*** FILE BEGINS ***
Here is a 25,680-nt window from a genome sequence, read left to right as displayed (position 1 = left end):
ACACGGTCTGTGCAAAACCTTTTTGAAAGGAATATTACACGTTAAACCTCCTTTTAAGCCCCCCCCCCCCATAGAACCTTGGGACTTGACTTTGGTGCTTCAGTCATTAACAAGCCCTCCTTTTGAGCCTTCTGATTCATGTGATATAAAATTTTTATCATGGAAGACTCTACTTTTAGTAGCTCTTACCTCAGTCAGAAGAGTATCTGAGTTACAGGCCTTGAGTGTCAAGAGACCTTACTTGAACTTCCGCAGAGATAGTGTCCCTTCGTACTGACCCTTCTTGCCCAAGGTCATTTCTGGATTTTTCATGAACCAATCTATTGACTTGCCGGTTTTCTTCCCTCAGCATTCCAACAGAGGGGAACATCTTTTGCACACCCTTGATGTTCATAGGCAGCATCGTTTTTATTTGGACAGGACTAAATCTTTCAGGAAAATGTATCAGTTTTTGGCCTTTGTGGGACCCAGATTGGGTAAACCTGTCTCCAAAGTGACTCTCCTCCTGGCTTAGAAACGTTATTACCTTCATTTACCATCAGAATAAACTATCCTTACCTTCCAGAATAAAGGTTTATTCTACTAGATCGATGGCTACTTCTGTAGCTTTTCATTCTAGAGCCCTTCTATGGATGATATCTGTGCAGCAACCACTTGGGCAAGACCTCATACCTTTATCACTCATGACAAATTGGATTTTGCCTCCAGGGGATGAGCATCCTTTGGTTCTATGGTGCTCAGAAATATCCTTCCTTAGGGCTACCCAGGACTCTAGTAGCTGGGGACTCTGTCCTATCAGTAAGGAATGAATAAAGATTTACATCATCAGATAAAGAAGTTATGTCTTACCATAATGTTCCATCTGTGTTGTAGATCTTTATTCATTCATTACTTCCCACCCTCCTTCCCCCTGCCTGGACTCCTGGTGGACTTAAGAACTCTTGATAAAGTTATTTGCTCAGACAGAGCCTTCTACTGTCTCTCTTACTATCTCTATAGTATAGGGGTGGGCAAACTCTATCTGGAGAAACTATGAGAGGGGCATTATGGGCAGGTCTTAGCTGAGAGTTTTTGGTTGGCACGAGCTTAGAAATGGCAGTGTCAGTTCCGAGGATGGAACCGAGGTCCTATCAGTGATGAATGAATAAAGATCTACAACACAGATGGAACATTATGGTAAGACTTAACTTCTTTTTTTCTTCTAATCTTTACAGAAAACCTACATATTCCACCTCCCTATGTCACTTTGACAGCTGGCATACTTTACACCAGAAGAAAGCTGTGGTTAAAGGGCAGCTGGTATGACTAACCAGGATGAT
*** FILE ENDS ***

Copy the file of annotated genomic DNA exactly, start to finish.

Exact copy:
Here is a 25,680-nt window from a genome sequence, read left to right as displayed (position 1 = left end):
ACACGGTCTGTGCAAAACCTTTTTGAAAGGAATATTACACGTTAAACCTCCTTTTAAGCCCCCCCCCCCCATAGAACCTTGGGACTTGACTTTGGTGCTTCAGTCATTAACAAGCCCTCCTTTTGAGCCTTCTGATTCATGTGATATAAAATTTTTATCATGGAAGACTCTACTTTTAGTAGCTCTTACCTCAGTCAGAAGAGTATCTGAGTTACAGGCCTTGAGTGTCAAGAGACCTTACTTGAACTTCCGCAGAGATAGTGTCCCTTCGTACTGACCCTTCTTGCCCAAGGTCATTTCTGGATTTTTCATGAACCAATCTATTGACTTGCCGGTTTTCTTCCCTCAGCATTCCAACAGAGGGGAACATCTTTTGCACACCCTTGATGTTCATAGGCAGCATCGTTTTTATTTGGACAGGACTAAATCTTTCAGGAAAATGTATCAGTTTTTGGCCTTTGTGGGACCCAGATTGGGTAAACCTGTCTCCAAAGTGACTCTCCTCCTGGCTTAGAAACGTTATTACCTTCATTTACCATCAGAATAAACTATCCTTACCTTCCAGAATAAAGGTTTATTCTACTAGATCGATGGCTACTTCTGTAGCTTTTCATTCTAGAGCCCTTCTATGGATGATATCTGTGCAGCAACCACTTGGGCAAGACCTCATACCTTTATCACTCATGACAAATTGGATTTTGCCTCCAGGGGATGAGCATCCTTTGGTTCTATGGTGCTCAGAAATATCCTTCCTTAGGGCTACCCAGGACTCTAGTAGCTGGGGACTCTGTCCTATCAGTAAGGAATGAATAAAGATTTACATCATCAGATAAAGAAGTTATGTCTTACCATAATGTTCCATCTGTGTTGTAGATCTTTATTCATTCATTACTTCCCACCCTCCTTCCCCCTGCCTGGACTCCTGGTGGACTTAAGAACTCTTGATAAAGTTATTTGCTCAGACAGAGCCTTCTACTGTCTCTCTTACTATCTCTATAGTATAGGGGTGGGCAAACTCTATCTGGAGAAACTATGAGAGGGGCATTATGGGCAGGTCTTAGCTGAGAGTTTTTGGTTGGCACGAGCTTAGAAATGGCAGTGTCAGTTCCGAGGATGGAACCGAGGTCCTATCAGTGATGAATGAATAAAGATCTACAACACAGATGGAACATTATGGTAAGACTTAACTTCTTTTTTTCTTCTAATCTTTACAGAAAACCTACATATTCCACCTCCCTATGTCACTTTGACAGCTGGCATACTTTACACCAGAAGAAAGCTGTGGTTAAAGGGCAGCTGGTATGACTAACCAGGATGAT